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The Disney Downward Spiral: What Comes Next?

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Besides being a key part of almost every kid’s childhood, Disney has been a staple in the entertainment industry for decades now. From creating hundreds of signature movies and stories to the numerous theme parks all across the world, Disney has been at the forefront, raking in billions and billions of dollars. However, even with decades of success, it seems that Disney has been on a downward spiral in the past couple of months. 

Attendance at the “Most Magical Place on Earth” dropped drastically at both Disneyland and Disney World. There are lots of external factors involved, such as the terrible weather in Florida and public controversy against Disney. Whatever the reasons may be, the decrease in ticket sales are apparent. 

According to an article by finance.yahoo.com, “Travel analysts have clocked a dip in Disney’s theme parks visits that is unusual for the peak summer months. Touring Plans, a company that tracks wait times for rides at various theme parks, has reported shorter wait times in Orlando-based Disney World and Disneyland in California in recent weeks.”

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Anyone that’s been to Disneyland knows the dreaded feeling of seeing the 3-4 hour wait times for certain rides. However, now that time has been cut drastically, many vacationers have been surprised at emptiness in the once crowded parks. Whether it’s the debate over Florida Governor Ron Desantis, weather conditions, writers and actors strike, economy, or just exhaustion from Disney, it is weird seeing the parks empty. 

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Disney+, Disney’s streaming service, was once highly valued and brought in millions of subscribers upon its opening in 2019. Fast forward to now, and Disney+ has lost millions of subscribers due to its repetitive content and price hikes. Just recently, Disney announced a $3 dollar price raise in their monthly subscription, which was the final straw for many fans who canceled their account after hearing the news. Many have claimed that the mixture of stale old content, price hikes, and recent flops in theaters (that eventually end up on Disney+) have caused many to cancel their account.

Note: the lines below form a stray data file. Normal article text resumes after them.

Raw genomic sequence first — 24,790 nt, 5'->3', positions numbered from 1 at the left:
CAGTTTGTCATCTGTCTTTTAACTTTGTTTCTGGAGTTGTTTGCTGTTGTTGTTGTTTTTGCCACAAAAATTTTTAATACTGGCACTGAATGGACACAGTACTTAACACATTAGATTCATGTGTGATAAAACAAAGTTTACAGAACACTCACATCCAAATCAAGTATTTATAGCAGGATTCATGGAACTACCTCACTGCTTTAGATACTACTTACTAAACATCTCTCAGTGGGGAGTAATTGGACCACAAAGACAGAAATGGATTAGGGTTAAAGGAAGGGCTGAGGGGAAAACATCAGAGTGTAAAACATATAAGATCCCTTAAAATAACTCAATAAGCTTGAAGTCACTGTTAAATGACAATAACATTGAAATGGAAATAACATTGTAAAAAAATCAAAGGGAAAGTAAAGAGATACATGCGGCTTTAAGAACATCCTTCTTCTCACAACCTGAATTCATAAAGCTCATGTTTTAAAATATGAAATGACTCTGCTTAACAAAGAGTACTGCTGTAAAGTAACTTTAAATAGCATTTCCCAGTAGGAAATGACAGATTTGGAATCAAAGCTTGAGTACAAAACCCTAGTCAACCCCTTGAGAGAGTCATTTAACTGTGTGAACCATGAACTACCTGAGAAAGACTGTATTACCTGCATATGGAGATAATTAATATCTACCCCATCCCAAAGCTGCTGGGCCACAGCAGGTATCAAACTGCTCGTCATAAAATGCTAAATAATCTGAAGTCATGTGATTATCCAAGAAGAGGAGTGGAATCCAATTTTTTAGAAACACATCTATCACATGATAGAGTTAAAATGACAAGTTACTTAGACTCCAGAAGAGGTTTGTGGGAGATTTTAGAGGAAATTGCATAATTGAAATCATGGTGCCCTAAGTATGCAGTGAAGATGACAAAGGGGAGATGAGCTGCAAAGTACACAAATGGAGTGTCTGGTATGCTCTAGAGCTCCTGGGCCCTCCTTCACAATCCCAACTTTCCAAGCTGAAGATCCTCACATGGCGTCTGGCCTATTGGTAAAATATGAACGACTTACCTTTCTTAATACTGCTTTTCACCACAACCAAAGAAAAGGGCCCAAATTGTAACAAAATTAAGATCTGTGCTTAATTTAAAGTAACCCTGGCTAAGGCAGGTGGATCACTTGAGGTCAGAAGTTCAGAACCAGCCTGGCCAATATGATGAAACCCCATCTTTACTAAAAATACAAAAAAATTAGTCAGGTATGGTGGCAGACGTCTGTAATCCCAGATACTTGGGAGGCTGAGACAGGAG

Disney’s recent films have not only felt average at best to viewers, but also flopped in the box office. The last couple Disney releases (besides Guardians of the Galaxy 3) cost a fortune to market and produce, with little to no investment on their return. In fact, their recent flops cost millions of dollars in loss. Bob Iger, Disney’s CEO, promised to cut costs after their expensive movies and marketing campaigns gave little in return. 

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According to insidethemagic.net, “… Disney has lost $965 million on four high-profile cinematic flops.” This number is alarming, as most of Disney’s prior releases made large profit margins. The lack of magic and originality within Disney’s recent film releases have left people with Disney fatigue and bad reviews across the board. Whether it be shows or movies, Disney has yet to reclaim the charm and attraction it held just a couple years ago. 

While statistically Disney has been underperforming, its online controversy has led many to boycott the multi-billion dollar company. After the writers and actors strike, Iger made comments belittling and disregarding the people protesting. During an appearance on CNBC’s “Squawk Box” show, Iger called the strike’s expectations not “realistic” and very “disturbing”. This angered many fans of Disney who quickly called him out for his statements. 

Disney also caught controversy for including a fully AI generated intro theme before each episode of their show ‘Secret Invasion’. This comes as bad timing for the company because of the ongoing strikes and how important the topic of overusing AI was during negotiations. Iger was also pictured on his super yacht during the strikes which left many to say he is overpaid while Disney actors, crew, and writers are underpaid. 

Still, the question remains: Is Disney done for good? The answer is probably no. With the hundreds of rights and properties that Disney owns, it’s no surprise that they can churn out the big dollars anytime they please. Having the rights to both Star Wars and Marvel, for example, ensures that despite its losses, many people will still come to watch their movies. Until the fans completely stop watching, Disney will remain one of the biggest entertainment companies in the world. While the last couple of movies have flopped, there is promising news of future projects. In the end, one thing is certain: Disney is in a downward spiral. If they can settle their differences with the SAG-AFTRA (the writers and actors on strike), produce films and shows that the fans want, please the shareholders, and keep making original iconic works, then Disney is bound to rise back up. If that doesn’t happen, we could be seeing the beginning of the end for Disney.

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About the Contributor
Shaunak Patil, Photographer
Shaunak Patil is a business major at HCC. His future plans are to transfer to UMD where he will complete a Bachelor's in Business. He loves to write, watch movies, listen to music, and do photography. Currently, Shaunak is on a quest to create an exquisite set of articles and pictures for the world to enjoy.

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